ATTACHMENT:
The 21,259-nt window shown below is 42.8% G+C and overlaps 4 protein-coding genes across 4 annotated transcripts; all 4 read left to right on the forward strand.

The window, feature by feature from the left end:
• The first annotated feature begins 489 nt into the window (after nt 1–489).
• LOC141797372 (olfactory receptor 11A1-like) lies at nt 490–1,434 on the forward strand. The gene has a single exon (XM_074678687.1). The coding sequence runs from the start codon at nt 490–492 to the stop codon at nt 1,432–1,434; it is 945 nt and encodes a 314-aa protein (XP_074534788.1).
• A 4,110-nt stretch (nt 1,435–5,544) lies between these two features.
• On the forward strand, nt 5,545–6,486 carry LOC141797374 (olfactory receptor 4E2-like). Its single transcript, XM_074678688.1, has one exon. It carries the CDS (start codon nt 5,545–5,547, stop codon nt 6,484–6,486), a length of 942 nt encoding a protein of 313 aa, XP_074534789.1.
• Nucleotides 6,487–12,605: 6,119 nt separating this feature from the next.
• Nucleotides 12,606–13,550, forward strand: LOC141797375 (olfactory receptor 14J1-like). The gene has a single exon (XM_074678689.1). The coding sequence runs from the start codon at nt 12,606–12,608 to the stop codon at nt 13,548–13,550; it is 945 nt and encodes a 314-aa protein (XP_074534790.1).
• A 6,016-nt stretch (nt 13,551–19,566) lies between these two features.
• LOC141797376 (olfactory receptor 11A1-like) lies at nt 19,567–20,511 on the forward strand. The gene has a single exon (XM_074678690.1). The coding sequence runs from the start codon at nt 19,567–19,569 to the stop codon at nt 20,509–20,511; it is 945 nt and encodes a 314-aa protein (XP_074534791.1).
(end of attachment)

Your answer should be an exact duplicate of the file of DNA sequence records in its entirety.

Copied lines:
The 21,259-nt window shown below is 42.8% G+C and overlaps 4 protein-coding genes across 4 annotated transcripts; all 4 read left to right on the forward strand.

The window, feature by feature from the left end:
• The first annotated feature begins 489 nt into the window (after nt 1–489).
• LOC141797372 (olfactory receptor 11A1-like) lies at nt 490–1,434 on the forward strand. The gene has a single exon (XM_074678687.1). The coding sequence runs from the start codon at nt 490–492 to the stop codon at nt 1,432–1,434; it is 945 nt and encodes a 314-aa protein (XP_074534788.1).
• A 4,110-nt stretch (nt 1,435–5,544) lies between these two features.
• On the forward strand, nt 5,545–6,486 carry LOC141797374 (olfactory receptor 4E2-like). Its single transcript, XM_074678688.1, has one exon. It carries the CDS (start codon nt 5,545–5,547, stop codon nt 6,484–6,486), a length of 942 nt encoding a protein of 313 aa, XP_074534789.1.
• Nucleotides 6,487–12,605: 6,119 nt separating this feature from the next.
• Nucleotides 12,606–13,550, forward strand: LOC141797375 (olfactory receptor 14J1-like). The gene has a single exon (XM_074678689.1). The coding sequence runs from the start codon at nt 12,606–12,608 to the stop codon at nt 13,548–13,550; it is 945 nt and encodes a 314-aa protein (XP_074534790.1).
• A 6,016-nt stretch (nt 13,551–19,566) lies between these two features.
• LOC141797376 (olfactory receptor 11A1-like) lies at nt 19,567–20,511 on the forward strand. The gene has a single exon (XM_074678690.1). The coding sequence runs from the start codon at nt 19,567–19,569 to the stop codon at nt 20,509–20,511; it is 945 nt and encodes a 314-aa protein (XP_074534791.1).